We live in an old farmhouse. I am accustomed to seeing the occasional mouse in the basement. To hearing the occasional mouse in the ceiling. To finding occasional mousey evidence in the form of chewed-through birdseed bags in the entryway.

I am not accustomed to mice running full speed across the living room floor directly at my feet. Or to seeing them skitter across the counter behind the kitchen sink. Or to hearing them have an all-out clan war in my bedroom in the middle of the night.

Something has happened in the mousey kingdom between last night and the night before and I wish it would end.

We did not hear them going "vroom, vroom, vroooom."

They were not, to our knowledge, riding motorcycles.

We had not seen or heard a mouse for several months. In fact, aside from when they attempted to move into the house last fall before the impending winter, there has not been a problem. Of course, last fall we trapped two a day for a week, so perhaps that properly reduced the population. Still, for months, there was nothing.

And then, last night. I do not know if there were many or just a couple that were crazed, but a mouse was running back and forth, back and forth, back and forth, working up the courage to … DASH … directly at our feet. We both yelped. Then we heard it (or another?) in the entry way. Then we went to bed. Then we heard things clinking in the kitchen. Then we heard them fighting behind our dresser. And running across the bedroom floor. And squeaking under the bed. I didn’t get much sleep last night.

The first thing I did this morning was check to see if there had been a full moon last night. No dice. Can’t blame it on the moon. Then I did a quick Google search to see if there was such a thing as catnip for mice. No results. My theory of a mouse Saturnalia or Bacchanalia was groundless.

No after-party evidence was found.

No after-party evidence was found.

In fact, the only thing that changed between last night and the night before was that my husband did a little work on the chimney. In the process, some debris fell down the wall. Did we crush their home? Do we have a mischief of mice looking for new lodging? More urgently, are they preparing revenge?

I’m a Resident, and I’m Here to Help!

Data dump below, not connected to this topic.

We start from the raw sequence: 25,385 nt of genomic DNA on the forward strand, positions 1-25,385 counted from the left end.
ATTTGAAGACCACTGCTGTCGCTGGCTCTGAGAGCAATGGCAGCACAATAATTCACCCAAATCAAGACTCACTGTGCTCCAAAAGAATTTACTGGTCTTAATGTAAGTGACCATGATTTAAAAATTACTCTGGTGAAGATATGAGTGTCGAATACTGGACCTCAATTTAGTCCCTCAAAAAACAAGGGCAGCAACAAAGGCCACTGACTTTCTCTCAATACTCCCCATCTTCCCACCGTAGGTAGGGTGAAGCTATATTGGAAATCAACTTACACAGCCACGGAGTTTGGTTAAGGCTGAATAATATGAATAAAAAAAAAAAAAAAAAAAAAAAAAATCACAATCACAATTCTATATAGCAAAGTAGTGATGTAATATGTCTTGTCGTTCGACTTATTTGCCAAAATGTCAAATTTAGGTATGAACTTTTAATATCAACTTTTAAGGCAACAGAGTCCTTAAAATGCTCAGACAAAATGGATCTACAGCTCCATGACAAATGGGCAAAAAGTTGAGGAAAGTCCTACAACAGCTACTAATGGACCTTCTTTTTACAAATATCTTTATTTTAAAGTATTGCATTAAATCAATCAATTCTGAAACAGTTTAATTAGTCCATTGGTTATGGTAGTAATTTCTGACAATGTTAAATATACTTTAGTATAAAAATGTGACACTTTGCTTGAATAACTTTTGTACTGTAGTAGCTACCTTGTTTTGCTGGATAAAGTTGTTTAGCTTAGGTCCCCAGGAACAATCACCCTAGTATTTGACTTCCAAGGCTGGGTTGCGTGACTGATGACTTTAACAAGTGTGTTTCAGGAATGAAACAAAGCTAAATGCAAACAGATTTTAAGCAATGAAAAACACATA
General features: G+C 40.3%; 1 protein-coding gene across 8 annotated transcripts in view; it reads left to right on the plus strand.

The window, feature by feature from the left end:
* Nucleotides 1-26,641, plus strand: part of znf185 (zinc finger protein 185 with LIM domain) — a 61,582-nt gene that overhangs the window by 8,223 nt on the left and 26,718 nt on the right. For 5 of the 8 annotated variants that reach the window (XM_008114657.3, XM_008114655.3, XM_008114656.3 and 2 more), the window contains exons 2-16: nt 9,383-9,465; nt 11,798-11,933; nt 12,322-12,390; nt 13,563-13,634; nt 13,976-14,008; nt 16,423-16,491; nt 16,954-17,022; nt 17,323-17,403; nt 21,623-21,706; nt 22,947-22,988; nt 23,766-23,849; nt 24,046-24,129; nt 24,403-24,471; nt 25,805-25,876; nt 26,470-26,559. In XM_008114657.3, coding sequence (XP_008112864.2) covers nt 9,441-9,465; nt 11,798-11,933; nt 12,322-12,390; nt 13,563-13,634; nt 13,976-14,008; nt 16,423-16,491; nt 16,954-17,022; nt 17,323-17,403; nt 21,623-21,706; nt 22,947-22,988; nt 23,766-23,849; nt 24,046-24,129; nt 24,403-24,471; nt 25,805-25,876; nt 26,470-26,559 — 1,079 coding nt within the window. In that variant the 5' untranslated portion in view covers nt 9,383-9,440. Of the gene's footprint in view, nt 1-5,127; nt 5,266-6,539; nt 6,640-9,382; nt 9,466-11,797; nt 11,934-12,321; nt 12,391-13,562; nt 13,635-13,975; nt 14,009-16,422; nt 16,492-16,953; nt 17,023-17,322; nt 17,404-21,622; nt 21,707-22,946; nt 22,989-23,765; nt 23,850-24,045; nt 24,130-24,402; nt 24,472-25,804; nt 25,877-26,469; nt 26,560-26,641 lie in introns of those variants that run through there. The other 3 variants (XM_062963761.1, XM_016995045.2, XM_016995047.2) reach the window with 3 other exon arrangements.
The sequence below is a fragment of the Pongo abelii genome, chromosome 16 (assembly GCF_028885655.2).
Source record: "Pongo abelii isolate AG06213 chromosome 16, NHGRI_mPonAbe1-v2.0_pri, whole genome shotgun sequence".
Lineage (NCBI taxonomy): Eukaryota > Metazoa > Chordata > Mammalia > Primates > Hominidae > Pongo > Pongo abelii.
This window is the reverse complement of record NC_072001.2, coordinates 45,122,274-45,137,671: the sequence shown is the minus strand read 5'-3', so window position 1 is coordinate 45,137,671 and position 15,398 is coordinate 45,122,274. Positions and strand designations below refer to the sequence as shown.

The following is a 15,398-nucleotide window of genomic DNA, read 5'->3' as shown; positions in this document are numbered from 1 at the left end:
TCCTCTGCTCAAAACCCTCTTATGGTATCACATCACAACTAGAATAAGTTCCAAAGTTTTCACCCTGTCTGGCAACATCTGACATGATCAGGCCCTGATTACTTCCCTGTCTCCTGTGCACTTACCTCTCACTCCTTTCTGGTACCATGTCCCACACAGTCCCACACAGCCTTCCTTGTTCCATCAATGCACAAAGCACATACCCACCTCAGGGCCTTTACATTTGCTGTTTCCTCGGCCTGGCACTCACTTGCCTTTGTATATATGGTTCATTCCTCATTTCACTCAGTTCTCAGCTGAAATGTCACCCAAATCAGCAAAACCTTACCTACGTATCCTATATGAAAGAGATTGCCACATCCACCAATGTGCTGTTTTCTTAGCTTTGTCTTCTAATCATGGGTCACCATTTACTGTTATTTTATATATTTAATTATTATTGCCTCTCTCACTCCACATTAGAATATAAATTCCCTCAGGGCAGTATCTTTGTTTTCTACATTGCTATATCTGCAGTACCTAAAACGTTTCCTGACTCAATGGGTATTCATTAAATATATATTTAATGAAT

Our lack of publication may be summarized in three sentences: The editor is in grad school.  The three-year-old is feral.  And the author…well… He embarked on one of those leisurely quests through the medical establishment–a quest wherein a great many tests are conducted to discover nothing about him is uniquely wrong, excepting the ever-present cynicism and the sheep-themed website.

To date, I’m told, there is no cure for either.

That established, allow me to share what I have learned over the course of my long absence: most notably, that I am not an anesthesiologist.

Well… not usually, anyway.

Directions: Use to forget troubles. Side effects may include new troubles.

Directions: Use to forget troubles. Side effects may include new troubles.

And because I am not an anesthesiologist, and because I’m given to understand that most anesthesiologists don’t need to measure things in fifths, I’m loathe to offer advice to a member of that profession.  That said, recent experience compels me to offer a few words of advice to the dear, dear resident physician tasked with removing some of the more terrifying moles* from my chest.

(*And just so we’re clear, “mole” is being used in this instance to refer to a smallish skin blotch that has made its home on my epidermis and not a smallish, garden-dwelling mammal that somehow got lost and made its home in my wazoo.  This is an important distinction, and I’m trusting that the removal of the latter would not be trusted to a lowly resident–or, at the very least, not the resident who removed my moles for reasons which are about to become very obvious.)

Because my moles are legion…and because I foolishly told the resident to take off whatever she wanted…and because said resident was either enthusiastic, sadistic, or both…I was awarded ample opportunity to observe, review, and come to an understanding of the process. If I might be pardoned a moment of medical oversimplification, it can be summarized thusly:

1. Numb the area.

2. Check to make sure the area is actually numb.

3. Remove the mole with an insanely scary looking knife.

Actual picture of resident with scalpel

Actual picture of resident with scalpel

That established, let’s talk about the importance of step two–i.e., the one that simultaneously differentiates this procedure from the plot of a B-grade horror film and keeps the screams of your patient from echoing down the halls.  The resident attending to me struggled with step two.  She struggled mightily.  She had a scalpel, a needle’s worth of anesthesia, and God as her co-pilot.  Based on her actions, I assume that she assumed her needle was magic–that its touch could do no wrong.  The idea that it might numb an area a quarter inch to the right of the spot intended, consequently, was simply unthinkable.

And to her credit, she might have also been an ex-gunslinger, if the speed of her draw with that knife of hers was any indication.  By the time my rather vocal protest to the effect that we had omitted step two (and in the course of doing so uncovered some glaring shortcomings in the execution of step one) registered, she was already showing me my own mole with the giddy delight of someone who doesn’t grasp why someone else might not want to see recently severed portions of their own anatomy.

I’m thinking she needed a button.  Something to the effect of, “I’m a resident, and I’m here to help!”